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Classroom, New York City.  1968
Classroom, New York City. 1968
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On the National Mall, Washington, D.C.  1968
On the National Mall, Washington, D.C. 1968
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A salute, Brooklyn, New York City.  1963


“When these pictures were taken in the ’60s, racial tensions were mounting, and the Civil Rights Movement was front page news on a daily basis. The boy in the car was up to some mischief he didn’t want me seeing, and this was his response. My street sense told me he was saying, ‘White man, bad enough you put me down. Don’t stare.’”
A salute, Brooklyn, New York City. 1963 “When these pictures were taken in the ’60s, racial tensions were mounting, and the Civil Rights Movement was front page news on a daily basis. The boy in the car was up to some mischief he didn’t want me seeing, and this was his response. My street sense told me he was saying, ‘White man, bad enough you put me down. Don’t stare.’”
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Writing on the wall, Alberta, Alabama.  1966
Writing on the wall, Alberta, Alabama. 1966
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Store,  Sumter,  South Carolina.  1962
Store, Sumter, South Carolina. 1962
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Courthouse,  Clinton,  Louisiana.  1963
Courthouse, Clinton, Louisiana. 1963
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Holding on:  Freedom Riders on Route 40 between Baltimore and Washington,  D.C.  1962

“Gripped by terror, armed with only their ideals, the Freedom Riders were intent on smashing racial barriers yet terrified of the price they might have to pay.”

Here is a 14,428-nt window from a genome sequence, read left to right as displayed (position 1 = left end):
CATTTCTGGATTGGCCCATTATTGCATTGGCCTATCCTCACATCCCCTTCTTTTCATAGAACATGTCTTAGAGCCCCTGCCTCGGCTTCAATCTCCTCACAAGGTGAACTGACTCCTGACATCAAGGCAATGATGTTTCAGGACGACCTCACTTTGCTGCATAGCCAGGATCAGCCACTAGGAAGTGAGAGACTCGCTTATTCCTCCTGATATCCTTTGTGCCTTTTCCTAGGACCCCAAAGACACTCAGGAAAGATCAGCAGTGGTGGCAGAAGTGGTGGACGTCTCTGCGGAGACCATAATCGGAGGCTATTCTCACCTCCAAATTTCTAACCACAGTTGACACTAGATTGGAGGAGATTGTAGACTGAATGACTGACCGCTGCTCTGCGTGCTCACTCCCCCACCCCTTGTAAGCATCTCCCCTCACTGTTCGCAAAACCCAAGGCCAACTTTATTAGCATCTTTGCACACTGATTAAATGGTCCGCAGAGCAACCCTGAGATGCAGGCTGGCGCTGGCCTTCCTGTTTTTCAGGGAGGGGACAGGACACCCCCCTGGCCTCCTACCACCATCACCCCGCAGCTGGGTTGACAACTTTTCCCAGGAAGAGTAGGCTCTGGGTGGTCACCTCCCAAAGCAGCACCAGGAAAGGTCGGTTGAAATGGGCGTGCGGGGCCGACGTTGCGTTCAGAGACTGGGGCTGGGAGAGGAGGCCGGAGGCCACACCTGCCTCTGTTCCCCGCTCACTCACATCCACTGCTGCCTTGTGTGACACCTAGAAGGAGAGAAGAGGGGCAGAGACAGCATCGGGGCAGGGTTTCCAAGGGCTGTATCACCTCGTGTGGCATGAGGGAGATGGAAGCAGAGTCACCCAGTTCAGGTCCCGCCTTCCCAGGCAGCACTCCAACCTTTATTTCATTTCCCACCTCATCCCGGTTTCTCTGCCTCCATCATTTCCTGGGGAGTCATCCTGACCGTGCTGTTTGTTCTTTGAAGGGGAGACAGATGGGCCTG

Holding on: Freedom Riders on Route 40 between Baltimore and Washington, D.C
Holding on: Freedom Riders on Route 40 between Baltimore and Washington, D.C. 1962 “Gripped by terror, armed with only their ideals, the Freedom Riders were intent on smashing racial barriers yet terrified of the price they might have to pay.” Holding on: Freedom Riders on Route 40 between Baltimore and Washington, D.C
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Sign of the times: The dream is written on the frosted window of a Freedom Riders bus, somewhere on the road between New York City and Washington,  D.C.  1962
Sign of the times: The dream is written on the frosted window of a Freedom Riders bus, somewhere on the road between New York City and Washington, D.C. 1962
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Damage control: Congress of Racial Equality volunteers, most of them students, are taught to protect themselves if attacked during a peaceful protest, Columbus, Ohio.  1962
Damage control: Congress of Racial Equality volunteers, most of them students, are taught to protect themselves if attacked during a peaceful protest, Columbus, Ohio. 1962
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The art of war: Militant students learn Gandhi’s approach to non-violent protest, Anniston, Alabama.  1963